Decrease hospice denial rates through documentation education
Decrease hospice denial rates through documentation education
Hospice shows how to support limited prognosis
A Pennsylvania hospice reduced its denial rate by more than 80 percent after instituting a formal educational program that taught staff how to properly document patients' need for hospice care.
"We realized we weren't painting the picture as we see it," says Janet Carroll, MSN, CHPN, vice president of clinical services for Hospice of Lancaster County in Lancaster, PA. Carroll also is the chair of the National Hospice & Palliative Care Organization's (NHPCO's) regulatory subcommittee.
"To say a patient is weak does not paint the picture," Carroll says. "We have to say what it is about this person's weakness."
The hospice focused staff training on how to support the gut feelings they had about patient's prognosis, she explains.
"Hospice eligibility is determined by limited prognosis," Carroll says.
"What we were able to do with our own staff and what we're sharing with others in the industry is that perspective," Carroll says. "And the other piece of our documentation is how one supports the level of care."
A hospice patient's symptoms will improve by virtue of the fact that the hospice team is providing symptom management and support, but symptom relief does not necessarily change the prognosis, Carroll explains.
When assessing patients, hospice staff should compare them to well patients, not to dying patients, and they should explain why there has been an improvement if there is any improvement in symptoms.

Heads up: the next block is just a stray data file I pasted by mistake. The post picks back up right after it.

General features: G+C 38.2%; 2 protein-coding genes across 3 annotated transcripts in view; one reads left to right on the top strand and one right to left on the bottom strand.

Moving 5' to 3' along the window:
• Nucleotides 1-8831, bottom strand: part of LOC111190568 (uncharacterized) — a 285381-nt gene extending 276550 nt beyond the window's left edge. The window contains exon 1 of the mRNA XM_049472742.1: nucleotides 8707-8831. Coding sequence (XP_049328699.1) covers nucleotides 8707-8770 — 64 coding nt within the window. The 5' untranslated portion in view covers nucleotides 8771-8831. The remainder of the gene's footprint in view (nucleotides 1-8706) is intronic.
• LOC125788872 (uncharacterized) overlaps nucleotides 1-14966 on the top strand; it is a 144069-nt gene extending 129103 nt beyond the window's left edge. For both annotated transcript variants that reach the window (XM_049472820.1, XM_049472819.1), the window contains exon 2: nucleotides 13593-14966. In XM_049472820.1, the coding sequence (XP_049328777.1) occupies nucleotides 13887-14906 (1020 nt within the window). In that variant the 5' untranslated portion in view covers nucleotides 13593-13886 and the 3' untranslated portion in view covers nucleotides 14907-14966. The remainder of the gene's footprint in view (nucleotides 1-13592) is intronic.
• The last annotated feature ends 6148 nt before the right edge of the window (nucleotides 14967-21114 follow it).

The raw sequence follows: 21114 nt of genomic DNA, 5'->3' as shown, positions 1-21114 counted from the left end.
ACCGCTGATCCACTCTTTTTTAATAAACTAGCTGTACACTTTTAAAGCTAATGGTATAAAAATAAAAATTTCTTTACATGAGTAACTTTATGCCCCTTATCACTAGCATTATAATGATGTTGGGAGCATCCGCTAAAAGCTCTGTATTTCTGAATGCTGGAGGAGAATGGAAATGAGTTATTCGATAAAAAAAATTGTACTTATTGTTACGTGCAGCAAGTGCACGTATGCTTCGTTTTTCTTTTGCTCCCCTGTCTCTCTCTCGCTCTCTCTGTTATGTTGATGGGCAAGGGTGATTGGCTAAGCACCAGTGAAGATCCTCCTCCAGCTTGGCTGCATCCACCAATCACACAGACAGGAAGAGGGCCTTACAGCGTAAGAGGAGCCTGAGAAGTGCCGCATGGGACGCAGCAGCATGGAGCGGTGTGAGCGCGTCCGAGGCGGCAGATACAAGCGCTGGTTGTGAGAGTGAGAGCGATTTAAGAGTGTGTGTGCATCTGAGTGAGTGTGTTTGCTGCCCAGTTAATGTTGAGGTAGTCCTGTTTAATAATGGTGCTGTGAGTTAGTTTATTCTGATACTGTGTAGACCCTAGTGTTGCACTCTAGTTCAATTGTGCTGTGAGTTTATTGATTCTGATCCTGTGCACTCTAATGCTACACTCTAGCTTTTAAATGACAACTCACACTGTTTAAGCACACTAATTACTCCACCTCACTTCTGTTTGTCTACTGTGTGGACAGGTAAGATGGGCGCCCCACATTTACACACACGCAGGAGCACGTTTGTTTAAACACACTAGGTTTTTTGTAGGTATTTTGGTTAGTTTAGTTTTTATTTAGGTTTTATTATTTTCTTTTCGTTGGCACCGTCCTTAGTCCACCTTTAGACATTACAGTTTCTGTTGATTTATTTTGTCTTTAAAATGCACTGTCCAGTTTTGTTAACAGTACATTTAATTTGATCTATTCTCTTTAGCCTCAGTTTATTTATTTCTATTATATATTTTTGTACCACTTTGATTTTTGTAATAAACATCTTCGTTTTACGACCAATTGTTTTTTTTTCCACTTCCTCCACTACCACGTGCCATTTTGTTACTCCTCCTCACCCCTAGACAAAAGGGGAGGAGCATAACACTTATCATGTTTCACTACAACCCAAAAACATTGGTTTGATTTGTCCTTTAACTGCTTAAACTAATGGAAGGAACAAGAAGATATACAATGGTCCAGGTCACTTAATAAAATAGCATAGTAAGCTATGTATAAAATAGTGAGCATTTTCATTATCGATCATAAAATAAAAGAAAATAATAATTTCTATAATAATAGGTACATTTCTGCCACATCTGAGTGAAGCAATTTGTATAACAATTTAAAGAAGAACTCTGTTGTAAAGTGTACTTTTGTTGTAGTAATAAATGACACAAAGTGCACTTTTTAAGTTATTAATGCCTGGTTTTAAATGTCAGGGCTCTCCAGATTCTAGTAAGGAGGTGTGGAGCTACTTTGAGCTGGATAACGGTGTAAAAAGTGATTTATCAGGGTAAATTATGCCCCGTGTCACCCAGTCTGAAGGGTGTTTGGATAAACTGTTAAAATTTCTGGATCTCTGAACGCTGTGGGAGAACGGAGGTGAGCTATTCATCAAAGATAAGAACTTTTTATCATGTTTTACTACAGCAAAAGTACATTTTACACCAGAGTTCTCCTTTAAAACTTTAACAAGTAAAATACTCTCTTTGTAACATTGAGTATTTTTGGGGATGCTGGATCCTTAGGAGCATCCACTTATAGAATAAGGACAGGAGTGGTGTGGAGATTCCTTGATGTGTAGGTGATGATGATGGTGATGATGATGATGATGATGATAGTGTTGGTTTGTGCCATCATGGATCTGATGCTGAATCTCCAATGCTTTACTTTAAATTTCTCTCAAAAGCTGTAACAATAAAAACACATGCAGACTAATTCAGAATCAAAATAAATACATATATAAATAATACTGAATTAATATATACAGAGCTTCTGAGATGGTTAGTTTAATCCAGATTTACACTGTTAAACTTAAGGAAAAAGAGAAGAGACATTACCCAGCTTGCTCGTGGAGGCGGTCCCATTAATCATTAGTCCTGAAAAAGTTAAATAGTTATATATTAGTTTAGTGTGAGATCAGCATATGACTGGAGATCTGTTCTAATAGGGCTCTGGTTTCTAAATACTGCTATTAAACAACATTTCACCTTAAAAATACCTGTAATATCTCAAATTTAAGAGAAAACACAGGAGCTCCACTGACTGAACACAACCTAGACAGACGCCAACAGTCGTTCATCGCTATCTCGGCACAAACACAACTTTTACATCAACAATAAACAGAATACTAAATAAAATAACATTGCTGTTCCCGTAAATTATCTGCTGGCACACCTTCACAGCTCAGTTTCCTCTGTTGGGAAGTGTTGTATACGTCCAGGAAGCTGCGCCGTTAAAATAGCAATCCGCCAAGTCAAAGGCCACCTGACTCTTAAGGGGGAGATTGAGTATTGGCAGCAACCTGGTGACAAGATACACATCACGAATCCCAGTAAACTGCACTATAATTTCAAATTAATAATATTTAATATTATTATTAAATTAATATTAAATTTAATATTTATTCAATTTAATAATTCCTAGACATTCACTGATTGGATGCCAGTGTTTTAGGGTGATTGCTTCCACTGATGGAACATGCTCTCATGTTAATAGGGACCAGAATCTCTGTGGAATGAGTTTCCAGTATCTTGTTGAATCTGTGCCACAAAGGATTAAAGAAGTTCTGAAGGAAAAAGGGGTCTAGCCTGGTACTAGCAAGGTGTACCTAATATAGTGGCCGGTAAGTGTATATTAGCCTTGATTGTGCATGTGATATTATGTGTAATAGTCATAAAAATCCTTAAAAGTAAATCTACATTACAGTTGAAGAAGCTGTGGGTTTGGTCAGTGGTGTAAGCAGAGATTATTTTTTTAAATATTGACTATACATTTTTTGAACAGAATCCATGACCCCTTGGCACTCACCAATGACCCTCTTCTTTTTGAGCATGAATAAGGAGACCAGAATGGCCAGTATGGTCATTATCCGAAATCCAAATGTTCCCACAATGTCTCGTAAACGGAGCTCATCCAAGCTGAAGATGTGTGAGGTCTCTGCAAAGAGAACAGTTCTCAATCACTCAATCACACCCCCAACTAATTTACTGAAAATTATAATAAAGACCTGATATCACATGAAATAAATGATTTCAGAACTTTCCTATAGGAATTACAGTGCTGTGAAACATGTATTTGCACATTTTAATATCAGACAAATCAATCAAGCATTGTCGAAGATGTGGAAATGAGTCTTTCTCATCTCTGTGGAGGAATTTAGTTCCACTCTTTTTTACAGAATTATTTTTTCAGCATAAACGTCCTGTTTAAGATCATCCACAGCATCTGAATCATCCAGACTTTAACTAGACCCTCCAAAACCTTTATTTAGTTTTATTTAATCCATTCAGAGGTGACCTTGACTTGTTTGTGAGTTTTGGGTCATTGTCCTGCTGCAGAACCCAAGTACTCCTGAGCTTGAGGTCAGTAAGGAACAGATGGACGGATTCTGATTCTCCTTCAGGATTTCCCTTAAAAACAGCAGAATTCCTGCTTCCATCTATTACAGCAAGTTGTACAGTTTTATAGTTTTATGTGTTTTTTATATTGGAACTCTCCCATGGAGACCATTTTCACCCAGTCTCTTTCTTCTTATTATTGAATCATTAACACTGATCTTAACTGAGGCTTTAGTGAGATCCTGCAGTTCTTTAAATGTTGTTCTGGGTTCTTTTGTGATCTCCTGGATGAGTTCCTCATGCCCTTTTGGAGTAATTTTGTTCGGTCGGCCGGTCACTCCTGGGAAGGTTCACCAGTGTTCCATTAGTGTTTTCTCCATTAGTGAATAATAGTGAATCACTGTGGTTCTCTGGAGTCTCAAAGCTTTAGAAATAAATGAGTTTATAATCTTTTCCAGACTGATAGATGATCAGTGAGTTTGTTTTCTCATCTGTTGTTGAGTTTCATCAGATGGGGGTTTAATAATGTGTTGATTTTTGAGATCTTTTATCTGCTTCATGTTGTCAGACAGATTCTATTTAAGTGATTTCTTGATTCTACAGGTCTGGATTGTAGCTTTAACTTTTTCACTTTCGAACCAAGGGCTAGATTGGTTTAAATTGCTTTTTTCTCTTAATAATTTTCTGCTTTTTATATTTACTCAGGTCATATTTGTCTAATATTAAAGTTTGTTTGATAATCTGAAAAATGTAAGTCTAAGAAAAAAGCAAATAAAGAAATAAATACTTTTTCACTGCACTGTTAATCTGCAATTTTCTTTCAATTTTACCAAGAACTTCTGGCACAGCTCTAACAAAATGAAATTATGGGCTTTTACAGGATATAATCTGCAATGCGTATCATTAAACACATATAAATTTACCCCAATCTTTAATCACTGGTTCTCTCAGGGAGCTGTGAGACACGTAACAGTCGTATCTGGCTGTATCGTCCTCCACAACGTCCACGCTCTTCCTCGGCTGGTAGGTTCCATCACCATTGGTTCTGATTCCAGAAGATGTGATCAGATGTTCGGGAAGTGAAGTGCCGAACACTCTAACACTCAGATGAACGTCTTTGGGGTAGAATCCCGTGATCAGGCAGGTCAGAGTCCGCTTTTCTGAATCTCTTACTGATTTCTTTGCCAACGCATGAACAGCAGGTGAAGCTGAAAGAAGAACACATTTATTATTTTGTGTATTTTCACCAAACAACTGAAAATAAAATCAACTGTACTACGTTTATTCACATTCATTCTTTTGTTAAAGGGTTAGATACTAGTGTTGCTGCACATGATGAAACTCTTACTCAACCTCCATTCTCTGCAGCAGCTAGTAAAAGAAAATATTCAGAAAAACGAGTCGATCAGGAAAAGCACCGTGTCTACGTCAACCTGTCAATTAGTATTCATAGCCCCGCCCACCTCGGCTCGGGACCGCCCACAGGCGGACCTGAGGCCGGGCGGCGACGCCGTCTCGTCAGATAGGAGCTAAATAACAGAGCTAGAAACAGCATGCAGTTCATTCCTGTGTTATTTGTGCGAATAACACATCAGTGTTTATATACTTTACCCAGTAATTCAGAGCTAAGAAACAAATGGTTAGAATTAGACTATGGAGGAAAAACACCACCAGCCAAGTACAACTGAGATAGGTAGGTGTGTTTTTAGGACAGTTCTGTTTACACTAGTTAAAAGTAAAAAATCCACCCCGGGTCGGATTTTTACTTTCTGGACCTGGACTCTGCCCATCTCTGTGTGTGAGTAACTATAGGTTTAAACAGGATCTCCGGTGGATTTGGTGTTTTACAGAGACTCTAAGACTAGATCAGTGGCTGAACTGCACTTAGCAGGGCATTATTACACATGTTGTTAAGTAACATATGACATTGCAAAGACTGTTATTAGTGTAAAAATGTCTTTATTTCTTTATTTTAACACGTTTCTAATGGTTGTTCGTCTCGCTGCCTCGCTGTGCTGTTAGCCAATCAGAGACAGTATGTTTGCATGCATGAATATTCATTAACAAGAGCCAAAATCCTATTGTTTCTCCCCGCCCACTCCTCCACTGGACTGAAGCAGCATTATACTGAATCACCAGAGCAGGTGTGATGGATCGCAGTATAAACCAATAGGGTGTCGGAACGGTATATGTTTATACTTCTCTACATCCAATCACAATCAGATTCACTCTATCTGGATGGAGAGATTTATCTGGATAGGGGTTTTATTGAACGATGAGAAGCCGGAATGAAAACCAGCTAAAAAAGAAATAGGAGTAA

This is why thorough documentation is necessary, Carroll says.
Hospice of Lancaster County held 1.5-hour workshops on documentation, attended by groups of eight to 12 employees, Carroll says.
The workshops covered the critical times, including admission, course of care and change of level, and recertification, she says.
The staff education also explained to employees that all hospice notes must do the following:
- paint the picture in words;
- be written for someone who does not know the patient;
- support the prognosis.
Also, the staff is taught that the visit note requires staff to do the following:
- begin the note before the visit;
- anticipate: know what you are going to look for before you walk through the door and achieve balance;
- know what you will need to document;
- know what the patient and family need today.
The visit note should include the following:
- patient and caregiver report;
- physical assessment with details beyond "weakness, pain, and shortness of breath"
- disease-related signs, symptoms, changes, including wounds;
- function: activities of daily living, compliance;
- nutrition: weight, intake, change in diet;
- emotional health: coping, caregiving, family dynamics;
- spiritual health, including coping, meaning, faith, spiritual support;
- other changes and other needs;
- nursing and certified nursing assistants assessments; and
- physician assessment and orders.
Hospice staff should continually ask themselves the question, "What did I see, what are we monitoring?" Carroll says.